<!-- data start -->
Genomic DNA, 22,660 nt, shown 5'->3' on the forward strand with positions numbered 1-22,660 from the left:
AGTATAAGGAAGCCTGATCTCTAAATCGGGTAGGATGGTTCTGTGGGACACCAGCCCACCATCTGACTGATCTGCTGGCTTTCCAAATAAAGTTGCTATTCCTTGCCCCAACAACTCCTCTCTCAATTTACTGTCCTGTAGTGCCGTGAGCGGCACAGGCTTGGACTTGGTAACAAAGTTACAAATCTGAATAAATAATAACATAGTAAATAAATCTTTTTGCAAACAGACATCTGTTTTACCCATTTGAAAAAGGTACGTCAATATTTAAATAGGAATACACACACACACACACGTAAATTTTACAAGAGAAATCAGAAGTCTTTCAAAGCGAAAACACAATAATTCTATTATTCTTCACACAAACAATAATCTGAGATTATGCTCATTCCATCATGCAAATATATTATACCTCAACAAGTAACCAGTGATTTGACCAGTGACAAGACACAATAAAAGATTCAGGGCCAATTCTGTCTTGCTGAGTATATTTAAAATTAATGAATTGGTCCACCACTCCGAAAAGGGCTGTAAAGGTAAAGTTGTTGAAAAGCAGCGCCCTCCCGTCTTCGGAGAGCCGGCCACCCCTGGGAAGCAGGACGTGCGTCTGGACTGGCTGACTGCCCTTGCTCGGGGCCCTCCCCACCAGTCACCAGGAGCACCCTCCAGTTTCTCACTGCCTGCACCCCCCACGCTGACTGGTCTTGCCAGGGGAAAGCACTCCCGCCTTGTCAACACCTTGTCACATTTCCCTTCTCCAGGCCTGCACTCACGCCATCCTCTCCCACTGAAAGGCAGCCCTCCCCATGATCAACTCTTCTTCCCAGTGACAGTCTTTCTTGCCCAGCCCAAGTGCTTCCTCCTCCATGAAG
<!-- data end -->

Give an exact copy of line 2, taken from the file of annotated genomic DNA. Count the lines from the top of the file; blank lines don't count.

AGTATAAGGAAGCCTGATCTCTAAATCGGGTAGGATGGTTCTGTGGGACACCAGCCCACCATCTGACTGATCTGCTGGCTTTCCAAATAAAGTTGCTATTCCTTGCCCCAACAACTCCTCTCTCAATTTACTGTCCTGTAGTGCCGTGAGCGGCACAGGCTTGGACTTGGTAACAAAGTTACAAATCTGAATAAATAATAACATAGTAAATAAATCTTTTTGCAAACAGACATCTGTTTTACCCATTTGAAAAAGGTACGTCAATATTTAAATAGGAATACACACACACACACACGTAAATTTTACAAGAGAAATCAGAAGTCTTTCAAAGCGAAAACACAATAATTCTATTATTCTTCACACAAACAATAATCTGAGATTATGCTCATTCCATCATGCAAATATATTATACCTCAACAAGTAACCAGTGATTTGACCAGTGACAAGACACAATAAAAGATTCAGGGCCAATTCTGTCTTGCTGAGTATATTTAAAATTAATGAATTGGTCCACCACTCCGAAAAGGGCTGTAAAGGTAAAGTTGTTGAAAAGCAGCGCCCTCCCGTCTTCGGAGAGCCGGCCACCCCTGGGAAGCAGGACGTGCGTCTGGACTGGCTGACTGCCCTTGCTCGGGGCCCTCCCCACCAGTCACCAGGAGCACCCTCCAGTTTCTCACTGCCTGCACCCCCCACGCTGACTGGTCTTGCCAGGGGAAAGCACTCCCGCCTTGTCAACACCTTGTCACATTTCCCTTCTCCAGGCCTGCACTCACGCCATCCTCTCCCACTGAAAGGCAGCCCTCCCCATGATCAACTCTTCTTCCCAGTGACAGTCTTTCTTGCCCAGCCCAAGTGCTTCCTCCTCCATGAAG